Future of Thai Agriculture to be compromised by GMO contamination Greenpeace demands GMO field trial ban

Feature story - April 8, 2008
Greenpeace today demanded a re-institution of the GMO (genetically-modified organism) field trial ban, warning that Thailand’s agriculture future will be compromised by GMO contamination if the Ministry of Agriculture and Cooperatives does not take steps to protect the country’s farming sector.

Greenpeace demanded a re-institution of the GMO (genetically-modified organism) field trial ban, warning that Thailand’s agriculture future will be compromised by GMO contamination if the Ministry of Agriculture and Cooperatives does not take steps to protect the country’s farming sector.

The call was made during the launch of the latest GMO Contamination Register, a report which monitors illegal GMO incidents worldwide. The updated version of the report lists an unauthorized planting of GMO maize in Thailand, discovered last December 2007, as one of 39 documented contamination cases in 2007.

GMO maize is not allowed for commercial growing nor for field trials in the Kingdom. But the GMO maize was found at a local farm near agrochem giant Monsanto's maize farm in Phitsanulok province. According to the Agriculture Department's records, Monsanto obtained permission to import five kilogrammes of the maize from the US in 1999 to plant on an isolated farm for experimental purposes.

"The contamination documented in the report is just the tip of the iceberg. Ongoing GMO contamination in the world's major food crops, particularly in rice and maize, shows GMO companies cannot control their artificial genes. Without decisive government action, our food and seed supplies will be under threat," warned Greenpeace Genetic Engineering Campaigner Natwipha Ewasakul.

GMO contamination has hounded Thailand in two other previous instances, harming the country's agricultural industry. In 1999 Thai farmers were found to be commercially growing illegal GMO cotton when only field trial had been authorised. In July 2004, Greenpeace exposed the role of an MoA-run experimental station in Khon Kaen as the source of genetic contamination of Thai papayas. The station distributed GM contaminated papaya seeds to as many as 2,669 farmers in 37 provinces. The MoA has so far failed to act to comprehensively rid Thai papaya farms of this widespread GM contamination. Due to the uncertainty caused by this unwanted and illegal contamination, market confidence on Thai papaya exports especially in Europe faltered.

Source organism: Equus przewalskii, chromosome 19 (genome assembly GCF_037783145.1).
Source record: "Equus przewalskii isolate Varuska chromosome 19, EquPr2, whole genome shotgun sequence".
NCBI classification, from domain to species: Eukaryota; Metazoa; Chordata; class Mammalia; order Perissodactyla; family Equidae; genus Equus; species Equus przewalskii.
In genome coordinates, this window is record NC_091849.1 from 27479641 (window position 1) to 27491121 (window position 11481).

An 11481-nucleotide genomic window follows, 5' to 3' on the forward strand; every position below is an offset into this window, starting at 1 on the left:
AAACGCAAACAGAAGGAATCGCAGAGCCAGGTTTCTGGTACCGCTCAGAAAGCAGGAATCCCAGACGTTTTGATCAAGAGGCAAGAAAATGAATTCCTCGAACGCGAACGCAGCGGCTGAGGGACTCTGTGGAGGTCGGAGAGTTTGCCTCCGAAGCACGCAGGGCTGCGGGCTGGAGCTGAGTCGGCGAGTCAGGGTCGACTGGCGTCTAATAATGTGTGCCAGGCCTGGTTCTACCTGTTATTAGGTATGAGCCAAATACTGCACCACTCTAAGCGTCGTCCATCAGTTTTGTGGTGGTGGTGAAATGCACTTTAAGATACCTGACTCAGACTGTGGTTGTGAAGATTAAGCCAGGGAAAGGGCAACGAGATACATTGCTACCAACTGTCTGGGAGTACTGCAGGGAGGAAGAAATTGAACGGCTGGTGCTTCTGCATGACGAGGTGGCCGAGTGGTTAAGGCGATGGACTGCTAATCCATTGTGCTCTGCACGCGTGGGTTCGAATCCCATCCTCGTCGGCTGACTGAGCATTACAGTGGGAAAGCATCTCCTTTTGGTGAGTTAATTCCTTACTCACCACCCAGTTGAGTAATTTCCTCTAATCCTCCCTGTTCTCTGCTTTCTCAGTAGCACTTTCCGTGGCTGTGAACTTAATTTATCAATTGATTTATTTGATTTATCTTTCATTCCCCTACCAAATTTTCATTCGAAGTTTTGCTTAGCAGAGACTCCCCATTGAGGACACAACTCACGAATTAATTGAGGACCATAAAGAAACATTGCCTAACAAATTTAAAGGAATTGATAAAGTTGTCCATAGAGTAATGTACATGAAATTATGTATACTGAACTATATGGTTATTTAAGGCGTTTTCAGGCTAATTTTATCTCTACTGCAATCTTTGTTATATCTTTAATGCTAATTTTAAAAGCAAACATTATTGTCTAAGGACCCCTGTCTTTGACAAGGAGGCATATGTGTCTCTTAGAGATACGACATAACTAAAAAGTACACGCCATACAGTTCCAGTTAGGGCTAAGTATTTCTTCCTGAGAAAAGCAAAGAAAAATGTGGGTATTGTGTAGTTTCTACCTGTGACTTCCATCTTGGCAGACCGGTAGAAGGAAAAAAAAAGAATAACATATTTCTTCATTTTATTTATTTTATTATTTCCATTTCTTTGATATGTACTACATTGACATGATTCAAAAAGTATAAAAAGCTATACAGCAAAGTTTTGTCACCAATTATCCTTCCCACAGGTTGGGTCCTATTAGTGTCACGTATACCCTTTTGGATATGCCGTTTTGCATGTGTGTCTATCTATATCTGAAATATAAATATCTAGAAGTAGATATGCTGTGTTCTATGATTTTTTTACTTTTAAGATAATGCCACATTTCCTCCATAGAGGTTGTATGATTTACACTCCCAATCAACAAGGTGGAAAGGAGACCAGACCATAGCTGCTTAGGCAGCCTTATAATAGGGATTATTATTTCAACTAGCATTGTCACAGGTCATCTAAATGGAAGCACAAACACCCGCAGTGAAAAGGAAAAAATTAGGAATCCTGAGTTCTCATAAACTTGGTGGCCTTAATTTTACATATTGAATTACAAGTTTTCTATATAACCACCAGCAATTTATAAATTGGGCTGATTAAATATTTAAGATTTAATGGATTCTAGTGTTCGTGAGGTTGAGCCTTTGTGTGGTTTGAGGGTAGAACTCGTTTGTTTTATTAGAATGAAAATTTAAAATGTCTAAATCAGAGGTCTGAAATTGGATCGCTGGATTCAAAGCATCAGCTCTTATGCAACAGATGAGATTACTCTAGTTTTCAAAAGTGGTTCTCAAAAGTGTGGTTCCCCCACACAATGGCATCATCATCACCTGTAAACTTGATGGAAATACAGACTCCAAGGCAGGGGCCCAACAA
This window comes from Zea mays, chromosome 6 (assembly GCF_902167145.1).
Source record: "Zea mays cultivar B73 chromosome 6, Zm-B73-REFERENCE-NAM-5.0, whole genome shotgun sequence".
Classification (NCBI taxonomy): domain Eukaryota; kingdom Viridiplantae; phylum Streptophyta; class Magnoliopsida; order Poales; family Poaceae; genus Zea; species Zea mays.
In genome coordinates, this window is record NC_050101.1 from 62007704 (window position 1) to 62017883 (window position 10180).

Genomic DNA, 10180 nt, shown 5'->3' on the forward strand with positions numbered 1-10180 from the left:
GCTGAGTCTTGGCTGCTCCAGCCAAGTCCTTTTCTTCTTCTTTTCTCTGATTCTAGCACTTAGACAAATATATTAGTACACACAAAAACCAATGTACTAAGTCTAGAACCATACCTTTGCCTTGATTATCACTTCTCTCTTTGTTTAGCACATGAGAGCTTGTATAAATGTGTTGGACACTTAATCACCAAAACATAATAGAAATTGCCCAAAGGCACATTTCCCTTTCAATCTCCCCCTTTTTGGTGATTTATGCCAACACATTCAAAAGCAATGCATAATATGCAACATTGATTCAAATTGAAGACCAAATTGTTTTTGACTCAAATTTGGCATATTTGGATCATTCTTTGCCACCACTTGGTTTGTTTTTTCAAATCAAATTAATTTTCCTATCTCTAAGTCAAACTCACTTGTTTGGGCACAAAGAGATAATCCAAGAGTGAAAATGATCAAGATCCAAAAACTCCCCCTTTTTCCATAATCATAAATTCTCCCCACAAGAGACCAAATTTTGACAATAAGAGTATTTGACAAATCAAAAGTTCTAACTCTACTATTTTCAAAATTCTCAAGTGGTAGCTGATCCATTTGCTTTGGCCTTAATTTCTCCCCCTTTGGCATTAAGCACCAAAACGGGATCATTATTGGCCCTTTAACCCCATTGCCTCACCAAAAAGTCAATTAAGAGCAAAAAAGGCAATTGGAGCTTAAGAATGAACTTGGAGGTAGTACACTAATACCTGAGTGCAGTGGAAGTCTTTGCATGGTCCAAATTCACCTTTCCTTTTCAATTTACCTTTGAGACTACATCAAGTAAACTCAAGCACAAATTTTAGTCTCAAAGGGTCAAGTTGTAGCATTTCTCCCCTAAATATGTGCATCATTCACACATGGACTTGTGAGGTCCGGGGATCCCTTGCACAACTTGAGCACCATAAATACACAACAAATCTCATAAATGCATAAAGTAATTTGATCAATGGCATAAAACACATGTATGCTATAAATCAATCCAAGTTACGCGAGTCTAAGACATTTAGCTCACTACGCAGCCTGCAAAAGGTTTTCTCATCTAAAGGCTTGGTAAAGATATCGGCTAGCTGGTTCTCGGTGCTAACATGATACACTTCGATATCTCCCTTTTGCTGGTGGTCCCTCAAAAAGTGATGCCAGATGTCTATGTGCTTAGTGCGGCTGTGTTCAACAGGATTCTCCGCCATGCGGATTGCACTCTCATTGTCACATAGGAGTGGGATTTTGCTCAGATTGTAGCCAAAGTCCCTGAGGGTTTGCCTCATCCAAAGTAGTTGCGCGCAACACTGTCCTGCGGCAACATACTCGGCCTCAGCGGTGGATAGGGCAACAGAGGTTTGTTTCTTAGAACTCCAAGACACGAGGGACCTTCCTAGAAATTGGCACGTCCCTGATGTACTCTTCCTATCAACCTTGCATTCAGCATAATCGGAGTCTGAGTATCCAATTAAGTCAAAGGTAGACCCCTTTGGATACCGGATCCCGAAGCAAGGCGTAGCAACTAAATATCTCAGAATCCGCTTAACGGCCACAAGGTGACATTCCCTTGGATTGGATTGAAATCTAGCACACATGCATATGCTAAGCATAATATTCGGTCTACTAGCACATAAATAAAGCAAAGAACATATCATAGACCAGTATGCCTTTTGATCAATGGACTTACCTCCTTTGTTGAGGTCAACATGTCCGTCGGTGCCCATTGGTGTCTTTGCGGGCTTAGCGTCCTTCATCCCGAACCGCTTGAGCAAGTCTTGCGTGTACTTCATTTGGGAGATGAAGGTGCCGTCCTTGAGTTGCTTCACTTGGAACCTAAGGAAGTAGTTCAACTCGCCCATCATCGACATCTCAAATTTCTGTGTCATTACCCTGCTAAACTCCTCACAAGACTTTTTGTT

The GMO maize contamination, however, is expected to be more serious. Corn pollen travels much further and spreads more easily than other crops. Corn is also one of Thailand's top export products and the danger of rejection by large markets such as Japan and the European Union, is great.

As shown in the case of the genetically-engineered maize, open field trials are the most common sources of GMO contamination. Thailand instituted a ban on GMO field trials in 2001, but last November, the ban was repealed in a much-deplored midnight decision.

"This latest case is a classic example of how GMO crops are uncontrollable. Once GMOs are released into the environment--usually via open field trials--it is almost impossible to recall them and the process is irreversible. Economic losses associated with GMO contamination are also massive,"said Ewasakul. "The only right thing for the government to do is to reverse the decision to lift the ban. For the sake of sound environment, and to protect Thailand's agricultural leadership GM crops must not be allowed to be grown in our country. Otherwise the future of Thai agriculture will be in peril." 

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